Does this fight seem familiar? Have you noticed that you and your spouse keep finding yourselves in conflict over the same topics during the course of your relationship? Revisiting the same argument over and over again is incredibly common; so common, in fact, that Dr. John Gottman’s research, outlined in The Seven Principles for Making Marriage Work, shows that 69% of conflicts in marriages never get solved.
There are some important facets to these conflicts that cause them to become perpetual problems. First, they are often rooted in our different values and priorities. As infinitely complex human beings, we are all going to see things like money, parenting, sex, work and household chores differently, and accordingly, we will assign each with differing priority.
Secondly, we tend to view our values and priorities as objective rather than subjective. As a result, we pursue conflicts in these areas with the intent to convince our spouse that the value and priority we have assigned to an aspect of married life is the correct one, which means, of course, we are trying to convince them that they are wrong. So every month, for example, when it is time to pay bills, we present our argument for being right with more justifying examples and even more emotion. Unfortunately, our spouse often does the same, and truthfully, we rarely ever succeed in convincing someone that our values and priorities are right while theirs are wrong.
The good news is, we don’t have to. Dr. Gottman’s research shows that the way we go about these perpetual conflicts is more important for the health of our marriage than the actual resolution. When we accept that the conflict is rooted in different and subjective values and priorities, we can lay down the effort to be right. We can embrace the marital wisdom, “When only one of us wins, we both lose,” and we are free then to engage in discussion with the health of the relationship as our first priority.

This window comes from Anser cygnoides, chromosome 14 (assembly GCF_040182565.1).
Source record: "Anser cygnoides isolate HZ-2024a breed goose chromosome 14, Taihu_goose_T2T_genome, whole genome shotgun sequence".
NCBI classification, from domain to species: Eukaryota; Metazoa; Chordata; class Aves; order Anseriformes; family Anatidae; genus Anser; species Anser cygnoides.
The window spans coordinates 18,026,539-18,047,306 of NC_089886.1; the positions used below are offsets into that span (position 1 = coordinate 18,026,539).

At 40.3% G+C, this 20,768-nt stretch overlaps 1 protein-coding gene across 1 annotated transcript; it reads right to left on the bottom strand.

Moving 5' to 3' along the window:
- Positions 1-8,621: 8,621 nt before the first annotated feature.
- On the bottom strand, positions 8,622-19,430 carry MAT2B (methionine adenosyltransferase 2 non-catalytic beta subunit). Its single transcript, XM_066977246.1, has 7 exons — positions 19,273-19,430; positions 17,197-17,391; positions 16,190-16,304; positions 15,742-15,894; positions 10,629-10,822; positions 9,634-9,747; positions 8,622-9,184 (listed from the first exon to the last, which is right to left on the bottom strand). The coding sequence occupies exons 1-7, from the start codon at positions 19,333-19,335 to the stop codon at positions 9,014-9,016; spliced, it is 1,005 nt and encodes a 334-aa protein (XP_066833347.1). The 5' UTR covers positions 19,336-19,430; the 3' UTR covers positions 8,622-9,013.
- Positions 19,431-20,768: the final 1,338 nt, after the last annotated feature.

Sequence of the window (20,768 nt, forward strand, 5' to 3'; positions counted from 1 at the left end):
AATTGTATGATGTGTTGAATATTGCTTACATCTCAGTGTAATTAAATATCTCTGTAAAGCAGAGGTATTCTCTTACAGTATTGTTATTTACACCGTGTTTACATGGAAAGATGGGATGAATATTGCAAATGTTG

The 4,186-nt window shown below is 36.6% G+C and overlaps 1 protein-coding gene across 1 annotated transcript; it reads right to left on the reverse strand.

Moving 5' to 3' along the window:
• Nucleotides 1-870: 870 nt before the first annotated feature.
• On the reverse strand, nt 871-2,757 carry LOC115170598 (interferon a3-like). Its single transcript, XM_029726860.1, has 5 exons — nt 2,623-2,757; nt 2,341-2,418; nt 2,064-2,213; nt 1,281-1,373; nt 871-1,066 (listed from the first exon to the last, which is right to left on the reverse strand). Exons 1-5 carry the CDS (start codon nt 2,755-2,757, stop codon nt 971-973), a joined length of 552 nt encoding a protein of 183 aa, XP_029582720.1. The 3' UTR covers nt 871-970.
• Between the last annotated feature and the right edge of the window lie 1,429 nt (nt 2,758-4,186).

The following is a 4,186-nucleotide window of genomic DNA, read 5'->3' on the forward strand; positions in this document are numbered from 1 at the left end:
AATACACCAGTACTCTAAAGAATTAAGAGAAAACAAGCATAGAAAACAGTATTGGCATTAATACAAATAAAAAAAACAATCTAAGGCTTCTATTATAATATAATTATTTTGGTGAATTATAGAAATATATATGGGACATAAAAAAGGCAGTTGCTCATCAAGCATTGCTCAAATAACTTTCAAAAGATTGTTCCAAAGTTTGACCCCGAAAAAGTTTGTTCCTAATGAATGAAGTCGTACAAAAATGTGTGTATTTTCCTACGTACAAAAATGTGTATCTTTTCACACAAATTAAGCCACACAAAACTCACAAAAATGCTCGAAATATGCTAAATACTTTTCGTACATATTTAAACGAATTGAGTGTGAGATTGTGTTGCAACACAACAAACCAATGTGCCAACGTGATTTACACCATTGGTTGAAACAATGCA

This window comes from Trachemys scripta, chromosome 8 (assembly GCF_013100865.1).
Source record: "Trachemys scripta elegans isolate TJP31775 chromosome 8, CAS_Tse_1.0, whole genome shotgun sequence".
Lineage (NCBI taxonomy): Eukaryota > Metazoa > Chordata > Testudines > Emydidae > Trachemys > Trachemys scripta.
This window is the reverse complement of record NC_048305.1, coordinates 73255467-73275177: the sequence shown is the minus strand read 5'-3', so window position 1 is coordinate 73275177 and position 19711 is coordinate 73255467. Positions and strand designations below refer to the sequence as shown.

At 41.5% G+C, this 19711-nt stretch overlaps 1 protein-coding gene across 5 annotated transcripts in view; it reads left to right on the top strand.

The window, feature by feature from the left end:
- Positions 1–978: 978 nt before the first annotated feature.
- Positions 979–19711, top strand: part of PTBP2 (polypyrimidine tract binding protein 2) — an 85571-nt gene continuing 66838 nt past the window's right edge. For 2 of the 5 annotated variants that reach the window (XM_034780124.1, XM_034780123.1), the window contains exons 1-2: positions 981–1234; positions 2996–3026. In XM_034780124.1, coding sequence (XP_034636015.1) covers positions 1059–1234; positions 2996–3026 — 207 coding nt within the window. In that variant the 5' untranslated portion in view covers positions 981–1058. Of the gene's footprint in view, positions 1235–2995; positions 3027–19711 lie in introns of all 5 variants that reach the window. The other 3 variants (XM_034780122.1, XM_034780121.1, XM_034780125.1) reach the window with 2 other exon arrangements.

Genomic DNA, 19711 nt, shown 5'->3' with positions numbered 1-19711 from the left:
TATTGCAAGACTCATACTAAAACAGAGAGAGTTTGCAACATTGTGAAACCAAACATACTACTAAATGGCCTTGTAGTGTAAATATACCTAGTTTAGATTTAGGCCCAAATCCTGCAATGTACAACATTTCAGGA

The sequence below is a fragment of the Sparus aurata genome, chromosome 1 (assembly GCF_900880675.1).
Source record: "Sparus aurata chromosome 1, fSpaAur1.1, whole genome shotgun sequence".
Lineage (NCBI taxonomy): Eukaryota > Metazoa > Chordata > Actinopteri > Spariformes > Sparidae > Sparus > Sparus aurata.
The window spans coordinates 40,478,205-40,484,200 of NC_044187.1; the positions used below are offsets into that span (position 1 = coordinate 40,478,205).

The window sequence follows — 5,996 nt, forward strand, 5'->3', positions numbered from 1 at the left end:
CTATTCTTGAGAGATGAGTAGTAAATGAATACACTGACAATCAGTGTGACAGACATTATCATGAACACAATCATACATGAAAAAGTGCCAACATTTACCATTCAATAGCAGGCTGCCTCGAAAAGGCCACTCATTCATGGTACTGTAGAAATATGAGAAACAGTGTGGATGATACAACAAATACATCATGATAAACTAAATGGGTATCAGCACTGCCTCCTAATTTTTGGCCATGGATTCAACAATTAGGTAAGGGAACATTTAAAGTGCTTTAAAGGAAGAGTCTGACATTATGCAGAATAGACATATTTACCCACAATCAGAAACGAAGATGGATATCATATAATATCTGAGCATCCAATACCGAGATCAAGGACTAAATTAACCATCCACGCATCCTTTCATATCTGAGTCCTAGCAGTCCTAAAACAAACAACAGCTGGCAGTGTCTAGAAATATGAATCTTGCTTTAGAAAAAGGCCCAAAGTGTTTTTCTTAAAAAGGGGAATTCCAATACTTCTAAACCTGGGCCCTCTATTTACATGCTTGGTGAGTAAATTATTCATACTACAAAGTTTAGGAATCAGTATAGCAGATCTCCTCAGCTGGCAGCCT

…but how do you do that?
- First identify that this is one of your “perpetual conflicts.” Decide together to make the issue be the issue (instead of your spouse being the issue) and to discuss the matter as teammates instead.
- Get clear about your respective core needs and your areas of flexibility. Share these core needs in positive statements, starting with phrases like, “It’s important to me that…”
- Listen to your spouse. Remember that behind his or her negative emotions, there is a longing and a wish. Listen to find the dream that lies behind the emotion.
- Validate your spouse by completing a sentence like, “It makes sense to me that you would feel that way and have these needs, because…”
- Postpone sharing your feelings and core needs until you have confirmed that your partner believes that you understand their core needs and feelings.
- If either of you begins to feel emotionally flooded, practice self-soothing. Breathe, and take a break of at least 30 minutes without rehearsing the thoughts that are maintaining your distress. Then, switch roles.
- Now, compromise on how you will both address this issue together.
Often there will be hurt and resentment that has built up around these issues that can complicate your ability to do all of this successfully. Sitting with a trained therapist can be a great way to heal these emotional wounds and open the door to learning. When we’re able to successfully manage these perpetual conflicts, they will no longer be able to create painful and frustrating experiences. Instead, they will create the repeated experience of being trustworthy teammates.
If you and your partner are struggling to move past the same conflict and could use the support of a professional, reach out to us through our admissions department here. All communications are confidential.
About the Author
Tad Bodeman, MA, LMSW is a clinician at Ethos Behavioral Health Group whose focus is serving individuals and couples with issues of the heart and trauma, easing human sadness and loneliness and fostering joy, peace and intimacy. He has over 36 years of combined clinical and executive-level business experience and is clinically trained in Emotionally Focused Couples Therapy, The Gottman Method, Psychodynamic Psychotherapy and clinical social work. Tad has been married for more than 35 years and is father to an adult daughter and son.